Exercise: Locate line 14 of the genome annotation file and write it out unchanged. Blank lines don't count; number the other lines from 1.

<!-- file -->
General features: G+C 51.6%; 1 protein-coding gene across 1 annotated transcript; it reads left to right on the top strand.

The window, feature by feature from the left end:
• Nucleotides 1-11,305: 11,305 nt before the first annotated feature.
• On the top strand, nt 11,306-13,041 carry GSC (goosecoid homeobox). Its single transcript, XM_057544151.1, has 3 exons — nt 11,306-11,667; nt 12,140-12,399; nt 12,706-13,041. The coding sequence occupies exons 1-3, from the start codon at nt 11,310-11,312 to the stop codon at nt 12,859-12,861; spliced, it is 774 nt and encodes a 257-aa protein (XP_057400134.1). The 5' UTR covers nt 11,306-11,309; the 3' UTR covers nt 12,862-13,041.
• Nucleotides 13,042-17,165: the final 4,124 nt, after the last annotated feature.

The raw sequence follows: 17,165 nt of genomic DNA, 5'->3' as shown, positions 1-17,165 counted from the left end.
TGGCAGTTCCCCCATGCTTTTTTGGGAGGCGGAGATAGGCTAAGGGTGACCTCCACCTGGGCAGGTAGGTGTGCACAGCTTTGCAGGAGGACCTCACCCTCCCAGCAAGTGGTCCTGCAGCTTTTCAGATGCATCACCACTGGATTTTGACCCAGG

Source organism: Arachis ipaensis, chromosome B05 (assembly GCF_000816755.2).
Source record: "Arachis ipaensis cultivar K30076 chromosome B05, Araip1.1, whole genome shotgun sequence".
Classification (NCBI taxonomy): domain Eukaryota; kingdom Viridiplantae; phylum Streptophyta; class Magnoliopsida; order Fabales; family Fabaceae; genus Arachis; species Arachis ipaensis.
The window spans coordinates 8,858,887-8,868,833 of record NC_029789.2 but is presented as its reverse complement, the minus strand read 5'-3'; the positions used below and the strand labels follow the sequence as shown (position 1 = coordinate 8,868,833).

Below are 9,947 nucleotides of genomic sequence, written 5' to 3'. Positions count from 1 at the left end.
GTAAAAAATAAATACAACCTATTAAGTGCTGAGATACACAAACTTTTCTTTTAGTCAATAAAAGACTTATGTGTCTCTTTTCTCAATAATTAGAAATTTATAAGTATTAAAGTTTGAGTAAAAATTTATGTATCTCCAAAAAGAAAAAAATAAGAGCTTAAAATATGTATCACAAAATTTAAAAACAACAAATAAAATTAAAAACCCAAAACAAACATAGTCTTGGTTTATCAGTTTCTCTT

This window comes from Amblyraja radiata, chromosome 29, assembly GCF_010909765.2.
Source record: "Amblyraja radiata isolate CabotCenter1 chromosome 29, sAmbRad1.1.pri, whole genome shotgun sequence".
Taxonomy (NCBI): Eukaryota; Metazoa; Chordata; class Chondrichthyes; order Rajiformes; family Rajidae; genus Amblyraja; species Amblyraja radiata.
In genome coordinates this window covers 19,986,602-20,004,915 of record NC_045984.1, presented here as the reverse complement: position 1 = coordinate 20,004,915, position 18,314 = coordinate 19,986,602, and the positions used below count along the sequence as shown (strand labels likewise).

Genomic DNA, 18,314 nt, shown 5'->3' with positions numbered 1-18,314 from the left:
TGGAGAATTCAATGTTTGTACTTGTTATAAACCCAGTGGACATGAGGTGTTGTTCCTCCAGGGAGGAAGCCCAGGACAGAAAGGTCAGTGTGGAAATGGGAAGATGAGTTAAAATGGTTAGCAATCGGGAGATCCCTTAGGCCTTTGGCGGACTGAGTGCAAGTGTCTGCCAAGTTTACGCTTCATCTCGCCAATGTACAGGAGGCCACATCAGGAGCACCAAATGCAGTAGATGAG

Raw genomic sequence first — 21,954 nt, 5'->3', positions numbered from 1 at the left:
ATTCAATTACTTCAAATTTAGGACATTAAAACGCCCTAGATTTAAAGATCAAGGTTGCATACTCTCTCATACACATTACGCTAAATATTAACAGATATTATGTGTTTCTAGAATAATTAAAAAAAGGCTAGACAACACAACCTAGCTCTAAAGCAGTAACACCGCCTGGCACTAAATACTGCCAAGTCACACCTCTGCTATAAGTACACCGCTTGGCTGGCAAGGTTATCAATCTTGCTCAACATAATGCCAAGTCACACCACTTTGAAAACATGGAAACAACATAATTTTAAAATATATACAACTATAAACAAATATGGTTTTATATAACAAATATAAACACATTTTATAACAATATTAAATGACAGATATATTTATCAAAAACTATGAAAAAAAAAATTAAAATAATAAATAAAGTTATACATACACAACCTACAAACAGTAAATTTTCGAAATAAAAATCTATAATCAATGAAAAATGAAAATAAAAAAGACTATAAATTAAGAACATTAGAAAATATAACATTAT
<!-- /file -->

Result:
This window comes from Amblyraja radiata, chromosome 29, assembly GCF_010909765.2.